SAP technology has changed radically in recent years, and this has had a direct impact on SAP security. This is what drives SAP cyber security. It is no longer sufficient to enforce strong passwords and enable audit logs in the SAP system.
What is SAP Cyber Security?
While implementing SAP GRC helps, ability to manage Segregation of Duties (‘SoD’) is not going to help if someone can compromise SAP user accounts and escalate their privileges. SoD will also not help if an intruder can simply bypass SAP authentication and authorisation controls.
Why is Managing SoD Insufficient?
SAP systems consist of many components such as the NetWeaver Application Server (ABAP and Java versions), SAP gateway and messenger server, RFC gateway, Internet Communications Manager (‘ICM’), SAProuter, and more. The systems use many different communications protocols such as DIAG, Remote Function Call (‘RFC’), and HTTP. They often has a large number of interfaces – mostly using RFC. Many of these have stored logon credentials, which are unencrypted and lack basic security controls.
SAP landscapes also tend to be complex with a large number of systems and clients and users often end up reusing their passwords across these systems. Get hold of one of them, and you have it all. Even when Single Sign On (‘SSO’) is enabled, password logon is allowed, leaving the backdoor vulnerable and open to intruders. A simple scenario will be for an intruder to get the password hash file from a less secure SAP development system, crack the password (if password is backward compatible) and then use the same credentials to logon to SAP production system. In these circumstances, the SAP system has a number of vulnerabilities, leaving it at risk of cyber attacks, data breaches and other threats.
But hold on, isn’t there a Security Operations Centre (‘SOC’) monitoring all my IT systems in order to detect security breaches and malicious intent? Well, more often than not, SAP application level security logs are not integrated with the SOC. An organisations’ SIEM solution is often not configured to monitor SAP logs – probably because they are managed in a Silo by a SAP team within the larger IT team.
And if this is not enough, all SAP systems have a large amount of custom developments, reports and transactions, which are written by SAP programmers who do not have to follow any secure coding requirements. This is because most organisations don’t have one for SAP codes! It is highly likely that these custom developments are never tested for security vulnerabilities, leaving the system unsecured and critical applications open to threats from ransomware, hackers, and other malicious activity. This, despite the fact that simple ABAP-injection may be used to take over the entire SAP system or a directory traversal vulnerability, may be used to shut down the entire system.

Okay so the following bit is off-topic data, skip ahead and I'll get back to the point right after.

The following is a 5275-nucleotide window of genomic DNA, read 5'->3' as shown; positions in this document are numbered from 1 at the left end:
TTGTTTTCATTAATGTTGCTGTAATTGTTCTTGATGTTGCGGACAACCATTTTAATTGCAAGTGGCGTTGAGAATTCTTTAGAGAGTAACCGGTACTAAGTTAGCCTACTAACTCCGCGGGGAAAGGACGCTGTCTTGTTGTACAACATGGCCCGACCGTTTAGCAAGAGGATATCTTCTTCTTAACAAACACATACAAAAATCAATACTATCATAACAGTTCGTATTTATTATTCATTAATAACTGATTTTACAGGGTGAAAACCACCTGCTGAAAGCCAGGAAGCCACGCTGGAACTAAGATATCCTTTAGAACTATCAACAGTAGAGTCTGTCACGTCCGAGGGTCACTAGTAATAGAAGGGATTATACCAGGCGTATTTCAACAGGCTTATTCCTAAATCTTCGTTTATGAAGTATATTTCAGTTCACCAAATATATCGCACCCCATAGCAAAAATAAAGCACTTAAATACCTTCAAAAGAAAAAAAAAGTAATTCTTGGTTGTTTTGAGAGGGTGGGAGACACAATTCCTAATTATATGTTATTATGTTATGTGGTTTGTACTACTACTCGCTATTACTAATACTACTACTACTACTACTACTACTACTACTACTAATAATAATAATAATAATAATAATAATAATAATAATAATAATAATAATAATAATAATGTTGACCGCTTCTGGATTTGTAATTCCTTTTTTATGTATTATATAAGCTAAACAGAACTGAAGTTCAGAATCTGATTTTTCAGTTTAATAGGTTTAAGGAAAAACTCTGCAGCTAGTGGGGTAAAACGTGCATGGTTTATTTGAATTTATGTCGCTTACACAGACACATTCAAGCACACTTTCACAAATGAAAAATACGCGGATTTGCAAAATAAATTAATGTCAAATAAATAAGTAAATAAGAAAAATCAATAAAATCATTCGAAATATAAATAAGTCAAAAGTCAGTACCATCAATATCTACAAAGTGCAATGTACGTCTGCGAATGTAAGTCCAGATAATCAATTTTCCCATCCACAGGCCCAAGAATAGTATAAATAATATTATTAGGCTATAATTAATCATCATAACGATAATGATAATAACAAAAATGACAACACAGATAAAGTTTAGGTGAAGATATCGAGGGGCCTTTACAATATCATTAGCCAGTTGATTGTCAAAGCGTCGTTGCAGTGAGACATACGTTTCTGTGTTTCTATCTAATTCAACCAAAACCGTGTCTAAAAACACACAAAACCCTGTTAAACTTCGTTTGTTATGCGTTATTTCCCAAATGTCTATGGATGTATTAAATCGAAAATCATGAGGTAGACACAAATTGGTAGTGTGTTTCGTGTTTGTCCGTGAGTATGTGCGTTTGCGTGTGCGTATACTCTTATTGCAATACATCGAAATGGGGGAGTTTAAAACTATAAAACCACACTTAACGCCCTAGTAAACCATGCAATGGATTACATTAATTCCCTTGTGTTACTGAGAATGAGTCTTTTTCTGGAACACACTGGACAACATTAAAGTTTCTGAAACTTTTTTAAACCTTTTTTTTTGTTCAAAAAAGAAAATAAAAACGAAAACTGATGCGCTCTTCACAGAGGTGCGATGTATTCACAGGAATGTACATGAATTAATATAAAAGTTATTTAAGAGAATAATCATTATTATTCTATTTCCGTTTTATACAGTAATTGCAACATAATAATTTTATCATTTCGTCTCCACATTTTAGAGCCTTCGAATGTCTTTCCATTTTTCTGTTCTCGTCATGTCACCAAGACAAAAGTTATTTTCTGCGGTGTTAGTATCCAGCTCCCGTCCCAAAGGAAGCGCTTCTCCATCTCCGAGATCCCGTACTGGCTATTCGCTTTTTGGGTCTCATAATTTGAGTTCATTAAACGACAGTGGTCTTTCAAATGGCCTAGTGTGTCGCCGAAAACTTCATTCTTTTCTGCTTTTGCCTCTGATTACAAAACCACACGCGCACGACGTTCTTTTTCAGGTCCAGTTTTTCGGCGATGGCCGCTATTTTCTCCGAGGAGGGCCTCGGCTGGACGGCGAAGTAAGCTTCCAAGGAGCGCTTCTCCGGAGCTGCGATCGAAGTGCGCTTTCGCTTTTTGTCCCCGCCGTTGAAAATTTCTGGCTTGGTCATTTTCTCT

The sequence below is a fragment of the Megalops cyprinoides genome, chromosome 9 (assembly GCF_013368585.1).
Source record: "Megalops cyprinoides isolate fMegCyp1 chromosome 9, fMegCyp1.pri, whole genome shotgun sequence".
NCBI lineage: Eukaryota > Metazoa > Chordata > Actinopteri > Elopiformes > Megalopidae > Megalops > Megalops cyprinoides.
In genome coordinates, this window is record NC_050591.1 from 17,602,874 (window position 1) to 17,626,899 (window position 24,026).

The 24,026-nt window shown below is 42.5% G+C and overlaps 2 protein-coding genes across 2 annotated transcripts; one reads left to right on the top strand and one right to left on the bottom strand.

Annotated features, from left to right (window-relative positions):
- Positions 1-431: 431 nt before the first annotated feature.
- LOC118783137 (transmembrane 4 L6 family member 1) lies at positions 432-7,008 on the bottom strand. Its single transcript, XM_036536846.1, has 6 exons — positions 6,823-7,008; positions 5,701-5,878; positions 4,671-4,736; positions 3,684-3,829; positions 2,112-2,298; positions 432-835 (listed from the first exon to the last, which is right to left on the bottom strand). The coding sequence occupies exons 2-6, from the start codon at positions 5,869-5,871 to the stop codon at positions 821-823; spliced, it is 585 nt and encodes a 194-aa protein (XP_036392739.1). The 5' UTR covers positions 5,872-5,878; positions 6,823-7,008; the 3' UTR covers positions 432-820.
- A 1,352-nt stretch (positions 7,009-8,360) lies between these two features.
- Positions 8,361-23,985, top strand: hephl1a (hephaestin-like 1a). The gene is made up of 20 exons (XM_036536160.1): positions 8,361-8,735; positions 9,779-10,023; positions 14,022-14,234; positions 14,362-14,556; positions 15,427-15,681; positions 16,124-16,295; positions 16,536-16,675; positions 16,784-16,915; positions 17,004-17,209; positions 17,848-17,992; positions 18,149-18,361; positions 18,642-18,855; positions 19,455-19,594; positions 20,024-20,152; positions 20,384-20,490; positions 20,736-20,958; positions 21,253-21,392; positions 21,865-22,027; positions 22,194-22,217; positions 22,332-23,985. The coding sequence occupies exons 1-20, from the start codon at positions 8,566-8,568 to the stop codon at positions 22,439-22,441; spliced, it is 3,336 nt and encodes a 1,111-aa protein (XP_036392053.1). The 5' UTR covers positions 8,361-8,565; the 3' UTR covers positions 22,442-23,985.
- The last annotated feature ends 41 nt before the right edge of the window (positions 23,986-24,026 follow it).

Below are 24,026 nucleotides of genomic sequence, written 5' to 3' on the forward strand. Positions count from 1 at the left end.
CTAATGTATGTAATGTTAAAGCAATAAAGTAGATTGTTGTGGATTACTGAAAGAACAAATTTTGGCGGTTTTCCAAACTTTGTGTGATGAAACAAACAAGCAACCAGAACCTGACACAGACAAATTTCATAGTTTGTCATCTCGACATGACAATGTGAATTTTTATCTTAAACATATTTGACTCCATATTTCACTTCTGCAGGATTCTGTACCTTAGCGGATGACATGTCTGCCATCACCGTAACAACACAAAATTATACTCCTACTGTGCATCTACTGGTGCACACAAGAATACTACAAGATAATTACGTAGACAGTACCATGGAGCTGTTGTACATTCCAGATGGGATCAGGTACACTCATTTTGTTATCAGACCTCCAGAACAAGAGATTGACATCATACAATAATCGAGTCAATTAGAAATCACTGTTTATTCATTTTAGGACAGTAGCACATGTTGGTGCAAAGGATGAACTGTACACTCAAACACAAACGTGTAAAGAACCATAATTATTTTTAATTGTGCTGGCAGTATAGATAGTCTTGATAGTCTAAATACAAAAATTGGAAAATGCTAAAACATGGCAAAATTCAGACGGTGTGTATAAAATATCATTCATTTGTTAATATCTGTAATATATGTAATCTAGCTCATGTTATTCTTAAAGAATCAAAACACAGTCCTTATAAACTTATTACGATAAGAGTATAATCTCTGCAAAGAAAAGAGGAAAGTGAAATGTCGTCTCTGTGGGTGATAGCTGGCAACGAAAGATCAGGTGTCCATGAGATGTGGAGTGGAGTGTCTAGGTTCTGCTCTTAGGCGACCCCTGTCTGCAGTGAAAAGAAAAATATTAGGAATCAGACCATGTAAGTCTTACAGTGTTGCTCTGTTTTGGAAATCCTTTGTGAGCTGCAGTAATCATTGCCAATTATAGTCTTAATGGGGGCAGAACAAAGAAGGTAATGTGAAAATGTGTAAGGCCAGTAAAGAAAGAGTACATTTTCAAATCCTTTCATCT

Organisations often fail to realise that as the number of known SAP security vulnerabilities have increased manifold. The attack surface for SAP vulnerabilities has also increased with the adoption of newer technologies, and managing complex hybrid SAP environments consisting of on-prem and cloud solutions is becoming more and more complex. The rewards for comprising the ‘crown-jewel of the IT landscape’ continues to be highly tempting. So, it is not surprising that SAP has received more (unwanted) attention from hackers looking to exploit these vulnerabilities during this decade than probably its entire lifespan.
So what should be done to improve SAP cyber security?
IT security teams need to understand the specific challenges in their organisations. Performing an SAP cyber security assessment is a good starting point. Don’t go with the traditional focus on just the SAP ERP production system – instead perform an assessment of the entire SAP landscape.
Once the security risks and vulnerabilities are identified, come up with a roadmap to address these. Identify the ones with high impact but are easy to implement – and go after them first. Have a time-bound and phased approach for the remaining. From our experience, some of the common areas that needs focus are as follows:
- Developing an SAP security baseline/ standard
- Addressing simple configuration related security vulnerabilities
- Upgrading and defining an ongoing security patching process
- Establishing a monitoring mechanism – look-out for attacks and address non-compliance immediately. This also ensures that what was fixed doesn’t break again!
- Securing RFC connections – Unified Connectivity (‘UCON’) provides a structured way
- Enforcing encryption, where possible – this is an often ignored part of SPA network and communications security (think SNC and SSL)
- Securing externally exposed parts of SAP – SAP provides multiple options using gateway & messenger server, SAProuter and WebDispatcher.
It is best to take some of the more complex areas as mini projects.
SAP has published the Secure Operations Map v3 for SAP systems. This covers various topics of interest for SAP security.
Secure Operations Map v3 for SAP Cyber Security Systems
It can serve as a useful reference point for IT security team.
Do I need to worry - my SAP is hosted on cloud?
If SAP is hosted on the cloud, who is responsible for the security of SAP system? While different models exist for SAP on cloud, in general, SAP or the hosting service provider is typically responsible for the hosting and related infrastructure security. The user organization still remains responsible for the application security. Take the example of a house in a gated community. The community provides the security services, so when a visitor comes they will contact the house owner and ask if they are expecting a visitor. The security does not check to see who the visitors are, or if they end up stealing something from the house. The house owner is still responsible for their own security.